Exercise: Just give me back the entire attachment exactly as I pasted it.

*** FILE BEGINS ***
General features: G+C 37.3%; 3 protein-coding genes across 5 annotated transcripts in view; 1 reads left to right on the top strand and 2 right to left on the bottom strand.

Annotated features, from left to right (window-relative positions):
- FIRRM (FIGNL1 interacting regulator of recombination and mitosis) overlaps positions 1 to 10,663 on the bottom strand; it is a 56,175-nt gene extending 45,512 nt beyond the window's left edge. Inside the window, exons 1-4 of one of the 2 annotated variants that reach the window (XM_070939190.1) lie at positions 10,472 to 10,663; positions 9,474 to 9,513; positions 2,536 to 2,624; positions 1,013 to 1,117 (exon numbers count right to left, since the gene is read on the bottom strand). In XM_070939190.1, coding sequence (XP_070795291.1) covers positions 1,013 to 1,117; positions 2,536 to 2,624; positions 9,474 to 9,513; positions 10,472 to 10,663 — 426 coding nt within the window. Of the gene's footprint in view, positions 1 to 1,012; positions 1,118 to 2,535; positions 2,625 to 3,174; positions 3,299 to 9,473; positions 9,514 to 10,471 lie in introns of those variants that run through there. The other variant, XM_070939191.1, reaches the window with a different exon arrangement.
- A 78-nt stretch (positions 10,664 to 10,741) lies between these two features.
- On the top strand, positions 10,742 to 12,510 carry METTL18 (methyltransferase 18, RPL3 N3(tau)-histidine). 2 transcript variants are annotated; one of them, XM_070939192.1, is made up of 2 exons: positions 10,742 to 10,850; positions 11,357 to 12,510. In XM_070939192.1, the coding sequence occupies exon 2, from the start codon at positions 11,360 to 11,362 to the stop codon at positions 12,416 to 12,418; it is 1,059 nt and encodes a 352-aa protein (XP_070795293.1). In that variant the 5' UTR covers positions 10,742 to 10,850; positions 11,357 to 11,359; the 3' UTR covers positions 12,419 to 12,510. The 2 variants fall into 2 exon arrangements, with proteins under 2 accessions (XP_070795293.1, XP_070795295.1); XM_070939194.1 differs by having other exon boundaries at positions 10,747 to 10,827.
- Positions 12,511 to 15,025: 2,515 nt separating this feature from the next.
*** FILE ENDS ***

General features: G+C 37.3%; 3 protein-coding genes across 5 annotated transcripts in view; 1 reads left to right on the top strand and 2 right to left on the bottom strand.

Annotated features, from left to right (window-relative positions):
- FIRRM (FIGNL1 interacting regulator of recombination and mitosis) overlaps positions 1 to 10,663 on the bottom strand; it is a 56,175-nt gene extending 45,512 nt beyond the window's left edge. Inside the window, exons 1-4 of one of the 2 annotated variants that reach the window (XM_070939190.1) lie at positions 10,472 to 10,663; positions 9,474 to 9,513; positions 2,536 to 2,624; positions 1,013 to 1,117 (exon numbers count right to left, since the gene is read on the bottom strand). In XM_070939190.1, coding sequence (XP_070795291.1) covers positions 1,013 to 1,117; positions 2,536 to 2,624; positions 9,474 to 9,513; positions 10,472 to 10,663 — 426 coding nt within the window. Of the gene's footprint in view, positions 1 to 1,012; positions 1,118 to 2,535; positions 2,625 to 3,174; positions 3,299 to 9,473; positions 9,514 to 10,471 lie in introns of those variants that run through there. The other variant, XM_070939191.1, reaches the window with a different exon arrangement.
- A 78-nt stretch (positions 10,664 to 10,741) lies between these two features.
- On the top strand, positions 10,742 to 12,510 carry METTL18 (methyltransferase 18, RPL3 N3(tau)-histidine). 2 transcript variants are annotated; one of them, XM_070939192.1, is made up of 2 exons: positions 10,742 to 10,850; positions 11,357 to 12,510. In XM_070939192.1, the coding sequence occupies exon 2, from the start codon at positions 11,360 to 11,362 to the stop codon at positions 12,416 to 12,418; it is 1,059 nt and encodes a 352-aa protein (XP_070795293.1). In that variant the 5' UTR covers positions 10,742 to 10,850; positions 11,357 to 11,359; the 3' UTR covers positions 12,419 to 12,510. The 2 variants fall into 2 exon arrangements, with proteins under 2 accessions (XP_070795293.1, XP_070795295.1); XM_070939194.1 differs by having other exon boundaries at positions 10,747 to 10,827.
- Positions 12,511 to 15,025: 2,515 nt separating this feature from the next.